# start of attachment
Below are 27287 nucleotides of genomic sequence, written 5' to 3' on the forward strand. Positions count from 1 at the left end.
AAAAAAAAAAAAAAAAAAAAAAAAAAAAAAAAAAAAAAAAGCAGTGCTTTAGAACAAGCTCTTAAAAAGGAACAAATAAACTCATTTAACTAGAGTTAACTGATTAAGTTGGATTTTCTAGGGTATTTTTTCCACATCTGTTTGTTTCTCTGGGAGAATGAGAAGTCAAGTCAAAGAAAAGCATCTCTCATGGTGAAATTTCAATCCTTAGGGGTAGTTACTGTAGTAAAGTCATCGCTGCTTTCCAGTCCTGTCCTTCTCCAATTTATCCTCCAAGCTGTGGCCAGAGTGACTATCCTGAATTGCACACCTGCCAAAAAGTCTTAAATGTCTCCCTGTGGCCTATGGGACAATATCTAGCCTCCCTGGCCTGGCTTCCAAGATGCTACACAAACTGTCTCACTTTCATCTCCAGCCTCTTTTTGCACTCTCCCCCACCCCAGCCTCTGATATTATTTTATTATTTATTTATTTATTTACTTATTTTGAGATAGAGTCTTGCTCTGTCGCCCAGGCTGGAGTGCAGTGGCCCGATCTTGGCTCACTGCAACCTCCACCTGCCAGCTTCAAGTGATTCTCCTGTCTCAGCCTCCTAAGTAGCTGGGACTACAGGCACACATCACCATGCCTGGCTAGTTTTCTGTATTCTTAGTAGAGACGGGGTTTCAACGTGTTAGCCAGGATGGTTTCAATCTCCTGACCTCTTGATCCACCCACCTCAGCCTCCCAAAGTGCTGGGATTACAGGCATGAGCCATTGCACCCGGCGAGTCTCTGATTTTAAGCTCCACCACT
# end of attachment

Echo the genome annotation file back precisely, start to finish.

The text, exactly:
Below are 27287 nucleotides of genomic sequence, written 5' to 3' on the forward strand. Positions count from 1 at the left end.
AAAAAAAAAAAAAAAAAAAAAAAAAAAAAAAAAAAAAAAAGCAGTGCTTTAGAACAAGCTCTTAAAAAGGAACAAATAAACTCATTTAACTAGAGTTAACTGATTAAGTTGGATTTTCTAGGGTATTTTTTCCACATCTGTTTGTTTCTCTGGGAGAATGAGAAGTCAAGTCAAAGAAAAGCATCTCTCATGGTGAAATTTCAATCCTTAGGGGTAGTTACTGTAGTAAAGTCATCGCTGCTTTCCAGTCCTGTCCTTCTCCAATTTATCCTCCAAGCTGTGGCCAGAGTGACTATCCTGAATTGCACACCTGCCAAAAAGTCTTAAATGTCTCCCTGTGGCCTATGGGACAATATCTAGCCTCCCTGGCCTGGCTTCCAAGATGCTACACAAACTGTCTCACTTTCATCTCCAGCCTCTTTTTGCACTCTCCCCCACCCCAGCCTCTGATATTATTTTATTATTTATTTATTTATTTACTTATTTTGAGATAGAGTCTTGCTCTGTCGCCCAGGCTGGAGTGCAGTGGCCCGATCTTGGCTCACTGCAACCTCCACCTGCCAGCTTCAAGTGATTCTCCTGTCTCAGCCTCCTAAGTAGCTGGGACTACAGGCACACATCACCATGCCTGGCTAGTTTTCTGTATTCTTAGTAGAGACGGGGTTTCAACGTGTTAGCCAGGATGGTTTCAATCTCCTGACCTCTTGATCCACCCACCTCAGCCTCCCAAAGTGCTGGGATTACAGGCATGAGCCATTGCACCCGGCGAGTCTCTGATTTTAAGCTCCACCACT